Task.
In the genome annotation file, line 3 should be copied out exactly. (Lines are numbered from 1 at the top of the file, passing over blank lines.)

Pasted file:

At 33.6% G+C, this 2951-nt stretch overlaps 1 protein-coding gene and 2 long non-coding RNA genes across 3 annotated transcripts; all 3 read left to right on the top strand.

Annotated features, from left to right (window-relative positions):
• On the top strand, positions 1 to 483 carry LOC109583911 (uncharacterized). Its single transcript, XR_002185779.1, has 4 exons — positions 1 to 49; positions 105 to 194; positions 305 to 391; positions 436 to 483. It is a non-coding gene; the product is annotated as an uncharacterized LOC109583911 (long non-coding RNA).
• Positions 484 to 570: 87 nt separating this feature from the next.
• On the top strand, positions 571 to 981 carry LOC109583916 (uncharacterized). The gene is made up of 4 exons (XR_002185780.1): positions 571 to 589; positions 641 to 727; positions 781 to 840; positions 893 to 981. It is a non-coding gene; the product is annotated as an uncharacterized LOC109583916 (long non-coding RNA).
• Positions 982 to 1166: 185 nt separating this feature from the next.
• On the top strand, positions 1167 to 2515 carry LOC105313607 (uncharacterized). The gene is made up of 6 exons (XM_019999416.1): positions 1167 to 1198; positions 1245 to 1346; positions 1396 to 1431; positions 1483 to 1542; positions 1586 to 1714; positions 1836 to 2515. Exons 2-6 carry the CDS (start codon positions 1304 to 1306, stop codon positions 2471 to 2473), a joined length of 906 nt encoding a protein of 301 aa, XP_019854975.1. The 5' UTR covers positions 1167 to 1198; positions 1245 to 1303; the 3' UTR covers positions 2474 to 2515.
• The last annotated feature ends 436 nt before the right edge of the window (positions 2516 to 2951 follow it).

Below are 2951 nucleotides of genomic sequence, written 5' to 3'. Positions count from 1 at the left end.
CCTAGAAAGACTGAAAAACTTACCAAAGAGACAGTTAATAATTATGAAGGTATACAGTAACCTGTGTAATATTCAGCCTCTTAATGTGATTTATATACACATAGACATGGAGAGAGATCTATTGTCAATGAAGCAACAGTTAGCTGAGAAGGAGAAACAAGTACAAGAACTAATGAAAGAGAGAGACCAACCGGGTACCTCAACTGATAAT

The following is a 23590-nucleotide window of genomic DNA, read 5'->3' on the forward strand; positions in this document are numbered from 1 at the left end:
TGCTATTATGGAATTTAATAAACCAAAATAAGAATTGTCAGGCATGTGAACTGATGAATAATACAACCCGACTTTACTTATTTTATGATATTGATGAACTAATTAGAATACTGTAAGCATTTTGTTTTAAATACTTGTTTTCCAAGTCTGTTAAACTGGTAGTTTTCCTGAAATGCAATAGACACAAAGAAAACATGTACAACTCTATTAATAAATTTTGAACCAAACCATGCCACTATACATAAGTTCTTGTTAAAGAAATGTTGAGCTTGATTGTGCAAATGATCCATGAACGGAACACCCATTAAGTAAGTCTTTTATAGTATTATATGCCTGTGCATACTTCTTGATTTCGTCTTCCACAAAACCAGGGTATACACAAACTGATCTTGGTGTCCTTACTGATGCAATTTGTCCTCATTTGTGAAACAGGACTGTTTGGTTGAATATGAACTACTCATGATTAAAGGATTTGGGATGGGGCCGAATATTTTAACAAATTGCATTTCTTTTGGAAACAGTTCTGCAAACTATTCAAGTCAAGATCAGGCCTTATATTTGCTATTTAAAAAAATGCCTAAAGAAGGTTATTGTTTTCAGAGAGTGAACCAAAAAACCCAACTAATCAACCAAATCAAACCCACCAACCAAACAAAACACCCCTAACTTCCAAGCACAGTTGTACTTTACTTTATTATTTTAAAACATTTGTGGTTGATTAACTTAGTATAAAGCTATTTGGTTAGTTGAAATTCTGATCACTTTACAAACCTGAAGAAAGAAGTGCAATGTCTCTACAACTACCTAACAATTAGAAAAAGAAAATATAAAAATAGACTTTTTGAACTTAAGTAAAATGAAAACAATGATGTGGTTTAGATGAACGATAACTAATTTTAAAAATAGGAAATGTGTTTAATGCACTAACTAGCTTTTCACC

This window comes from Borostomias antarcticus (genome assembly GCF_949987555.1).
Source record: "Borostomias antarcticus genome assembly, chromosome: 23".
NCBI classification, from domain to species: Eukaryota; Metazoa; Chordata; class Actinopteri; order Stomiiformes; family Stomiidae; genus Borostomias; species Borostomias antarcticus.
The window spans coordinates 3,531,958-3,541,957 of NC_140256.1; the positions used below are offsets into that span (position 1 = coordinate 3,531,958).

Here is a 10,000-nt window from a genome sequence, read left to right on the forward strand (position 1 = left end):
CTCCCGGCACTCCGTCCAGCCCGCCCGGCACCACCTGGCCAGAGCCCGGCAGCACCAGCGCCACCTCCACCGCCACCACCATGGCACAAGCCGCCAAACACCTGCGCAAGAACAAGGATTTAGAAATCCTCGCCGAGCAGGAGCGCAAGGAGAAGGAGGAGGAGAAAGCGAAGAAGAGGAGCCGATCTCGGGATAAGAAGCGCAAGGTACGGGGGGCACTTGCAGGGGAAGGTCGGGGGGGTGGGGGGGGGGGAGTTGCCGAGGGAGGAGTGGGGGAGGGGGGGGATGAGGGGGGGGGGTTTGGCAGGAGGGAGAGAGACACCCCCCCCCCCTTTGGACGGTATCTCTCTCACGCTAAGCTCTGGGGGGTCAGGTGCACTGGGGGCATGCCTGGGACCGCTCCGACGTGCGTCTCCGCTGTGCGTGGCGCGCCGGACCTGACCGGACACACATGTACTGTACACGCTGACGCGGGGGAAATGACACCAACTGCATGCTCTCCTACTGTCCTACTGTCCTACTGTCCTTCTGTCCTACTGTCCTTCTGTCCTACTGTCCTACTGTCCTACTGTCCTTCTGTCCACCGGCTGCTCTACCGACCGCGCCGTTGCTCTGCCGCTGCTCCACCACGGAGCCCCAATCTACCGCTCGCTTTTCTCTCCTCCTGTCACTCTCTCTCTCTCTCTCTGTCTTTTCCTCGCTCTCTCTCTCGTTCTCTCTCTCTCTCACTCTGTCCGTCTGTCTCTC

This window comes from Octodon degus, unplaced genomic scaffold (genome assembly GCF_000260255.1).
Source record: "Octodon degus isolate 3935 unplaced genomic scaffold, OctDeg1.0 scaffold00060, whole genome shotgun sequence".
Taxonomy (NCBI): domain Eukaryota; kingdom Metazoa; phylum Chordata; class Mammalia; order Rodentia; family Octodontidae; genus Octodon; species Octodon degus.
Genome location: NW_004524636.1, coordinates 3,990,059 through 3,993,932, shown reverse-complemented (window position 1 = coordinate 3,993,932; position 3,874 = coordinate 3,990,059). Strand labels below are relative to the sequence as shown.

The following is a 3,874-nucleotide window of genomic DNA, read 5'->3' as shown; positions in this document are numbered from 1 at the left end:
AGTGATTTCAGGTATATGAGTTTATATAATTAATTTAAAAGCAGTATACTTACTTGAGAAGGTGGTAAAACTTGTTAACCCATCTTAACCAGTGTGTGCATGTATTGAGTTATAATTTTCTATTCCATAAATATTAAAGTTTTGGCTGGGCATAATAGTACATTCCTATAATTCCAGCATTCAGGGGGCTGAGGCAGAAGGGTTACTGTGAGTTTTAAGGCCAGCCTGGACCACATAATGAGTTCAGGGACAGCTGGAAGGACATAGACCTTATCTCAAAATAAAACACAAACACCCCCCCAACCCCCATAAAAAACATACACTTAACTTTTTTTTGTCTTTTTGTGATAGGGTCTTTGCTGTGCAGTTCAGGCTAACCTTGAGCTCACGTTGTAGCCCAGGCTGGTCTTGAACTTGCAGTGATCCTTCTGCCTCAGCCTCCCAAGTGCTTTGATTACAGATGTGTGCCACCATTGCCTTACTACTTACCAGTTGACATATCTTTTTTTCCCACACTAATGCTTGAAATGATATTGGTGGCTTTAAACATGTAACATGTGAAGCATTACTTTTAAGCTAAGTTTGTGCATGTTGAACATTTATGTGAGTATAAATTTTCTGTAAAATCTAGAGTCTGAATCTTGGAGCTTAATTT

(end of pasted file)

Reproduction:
• On the top strand, positions 1 to 483 carry LOC109583911 (uncharacterized). Its single transcript, XR_002185779.1, has 4 exons — positions 1 to 49; positions 105 to 194; positions 305 to 391; positions 436 to 483. It is a non-coding gene; the product is annotated as an uncharacterized LOC109583911 (long non-coding RNA).